Low Vitamin D Levels Linked to Interstitial Lung Disease

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Participants with 25(OH)D deficiency had greater adjusted high-attenuation area volume at baseline and increased progression over a median of 4.3 years
Participants with 25(OH)D deficiency had greater adjusted high-attenuation area volume at baseline and increased progression over a median of 4.3 years

HealthDay News — Vitamin D deficiency is independently associated with subclinical interstitial lung disease (ILD) and its progression, according to a study recently published in the Journal of Nutrition.

Samuel M. Kim, M.D., from the Johns Hopkins University School of Medicine in Baltimore, and colleagues used data from 6,302 participants in the Multi-Ethnic Study of Atherosclerosis who had baseline serum 25-hydroxyvitamin D (25[OH]D) concentrations and computed tomography imaging partial lung fields spanning over 10 years.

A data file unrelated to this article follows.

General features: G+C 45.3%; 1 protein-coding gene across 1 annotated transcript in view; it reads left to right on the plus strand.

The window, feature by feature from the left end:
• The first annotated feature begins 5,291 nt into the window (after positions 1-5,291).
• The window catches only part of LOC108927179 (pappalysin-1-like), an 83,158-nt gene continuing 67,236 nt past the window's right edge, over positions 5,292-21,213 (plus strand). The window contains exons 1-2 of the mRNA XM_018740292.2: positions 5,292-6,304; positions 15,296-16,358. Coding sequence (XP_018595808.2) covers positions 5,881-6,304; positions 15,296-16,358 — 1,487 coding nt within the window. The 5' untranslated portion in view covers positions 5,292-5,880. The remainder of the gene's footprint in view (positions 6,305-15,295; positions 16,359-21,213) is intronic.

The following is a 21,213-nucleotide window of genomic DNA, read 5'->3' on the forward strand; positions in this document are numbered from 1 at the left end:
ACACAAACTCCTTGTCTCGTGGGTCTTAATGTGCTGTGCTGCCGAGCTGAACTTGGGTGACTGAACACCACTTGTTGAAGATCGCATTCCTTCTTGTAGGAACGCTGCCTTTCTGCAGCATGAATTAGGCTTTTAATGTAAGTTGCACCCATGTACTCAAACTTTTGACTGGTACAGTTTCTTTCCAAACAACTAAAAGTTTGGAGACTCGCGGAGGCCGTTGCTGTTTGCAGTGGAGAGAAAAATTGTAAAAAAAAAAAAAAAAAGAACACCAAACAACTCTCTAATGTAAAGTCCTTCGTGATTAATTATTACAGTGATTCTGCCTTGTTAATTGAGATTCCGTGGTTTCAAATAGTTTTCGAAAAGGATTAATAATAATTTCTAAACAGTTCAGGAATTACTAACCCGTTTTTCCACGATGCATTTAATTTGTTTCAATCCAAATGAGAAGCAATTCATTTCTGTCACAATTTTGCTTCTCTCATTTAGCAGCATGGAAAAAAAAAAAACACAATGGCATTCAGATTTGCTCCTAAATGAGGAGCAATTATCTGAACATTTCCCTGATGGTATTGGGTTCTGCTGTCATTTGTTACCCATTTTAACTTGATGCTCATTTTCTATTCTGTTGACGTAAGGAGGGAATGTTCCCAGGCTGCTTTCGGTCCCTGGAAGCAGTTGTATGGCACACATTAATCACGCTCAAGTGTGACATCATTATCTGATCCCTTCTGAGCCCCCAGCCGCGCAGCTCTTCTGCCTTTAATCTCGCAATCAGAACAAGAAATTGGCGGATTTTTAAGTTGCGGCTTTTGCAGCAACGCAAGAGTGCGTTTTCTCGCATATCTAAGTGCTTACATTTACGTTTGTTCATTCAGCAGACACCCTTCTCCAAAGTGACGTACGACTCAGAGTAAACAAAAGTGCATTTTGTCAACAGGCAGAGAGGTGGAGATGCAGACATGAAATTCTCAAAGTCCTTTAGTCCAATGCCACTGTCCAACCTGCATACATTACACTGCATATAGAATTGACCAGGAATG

The researchers found that 33 percent of participants had replete (≥30 ng/mL), 35 percent intermediate (20 to <30 ng/mL), and 32 percent deficient (<20 ng/mL) 25(OH)D concentrations. Participants with 25(OH)D deficiency had greater adjusted high-attenuation area volume at baseline and increased progression over a median of 4.3 years of follow-up (P < 0.05), compared to participants with replete levels. There was also an association between 25(OH)D deficiency and increased prevalence of interstitial lung abnormalities 10 years later (odds ratio, 1.5).

"Vitamin D deficiency is independently associated with subclinical ILD and its progression, based on both increased high-attenuation areas and interstitial lung abnormalities, in a community-based population," the authors write. "Further studies are needed to examine whether vitamin D repletion can prevent ILD or slow its progression."

Several authors disclosed financial ties to the pharmaceutical industry.

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